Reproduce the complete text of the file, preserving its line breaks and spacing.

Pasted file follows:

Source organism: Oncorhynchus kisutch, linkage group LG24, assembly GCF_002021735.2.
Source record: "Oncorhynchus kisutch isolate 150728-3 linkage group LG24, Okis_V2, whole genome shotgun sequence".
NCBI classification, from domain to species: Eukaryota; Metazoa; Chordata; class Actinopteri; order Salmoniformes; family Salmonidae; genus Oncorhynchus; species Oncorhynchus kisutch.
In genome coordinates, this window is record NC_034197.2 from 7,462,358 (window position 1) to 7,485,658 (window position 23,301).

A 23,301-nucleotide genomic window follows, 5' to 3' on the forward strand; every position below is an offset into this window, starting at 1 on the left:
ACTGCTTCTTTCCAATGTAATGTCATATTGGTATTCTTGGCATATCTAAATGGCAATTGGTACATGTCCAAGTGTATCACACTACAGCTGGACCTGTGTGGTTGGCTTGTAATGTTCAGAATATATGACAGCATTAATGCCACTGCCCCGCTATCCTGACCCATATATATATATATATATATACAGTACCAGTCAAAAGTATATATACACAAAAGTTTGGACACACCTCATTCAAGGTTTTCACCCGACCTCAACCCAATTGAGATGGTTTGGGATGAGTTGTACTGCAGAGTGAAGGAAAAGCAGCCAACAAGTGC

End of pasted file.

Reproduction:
Source organism: Oncorhynchus kisutch, linkage group LG24, assembly GCF_002021735.2.
Source record: "Oncorhynchus kisutch isolate 150728-3 linkage group LG24, Okis_V2, whole genome shotgun sequence".
NCBI classification, from domain to species: Eukaryota; Metazoa; Chordata; class Actinopteri; order Salmoniformes; family Salmonidae; genus Oncorhynchus; species Oncorhynchus kisutch.
In genome coordinates, this window is record NC_034197.2 from 7,462,358 (window position 1) to 7,485,658 (window position 23,301).

A 23,301-nucleotide genomic window follows, 5' to 3' on the forward strand; every position below is an offset into this window, starting at 1 on the left:
ACTGCTTCTTTCCAATGTAATGTCATATTGGTATTCTTGGCATATCTAAATGGCAATTGGTACATGTCCAAGTGTATCACACTACAGCTGGACCTGTGTGGTTGGCTTGTAATGTTCAGAATATATGACAGCATTAATGCCACTGCCCCGCTATCCTGACCCATATATATATATATATATATACAGTACCAGTCAAAAGTATATATACACAAAAGTTTGGACACACCTCATTCAAGGTTTTCACCCGACCTCAACCCAATTGAGATGGTTTGGGATGAGTTGTACTGCAGAGTGAAGGAAAAGCAGCCAACAAGTGC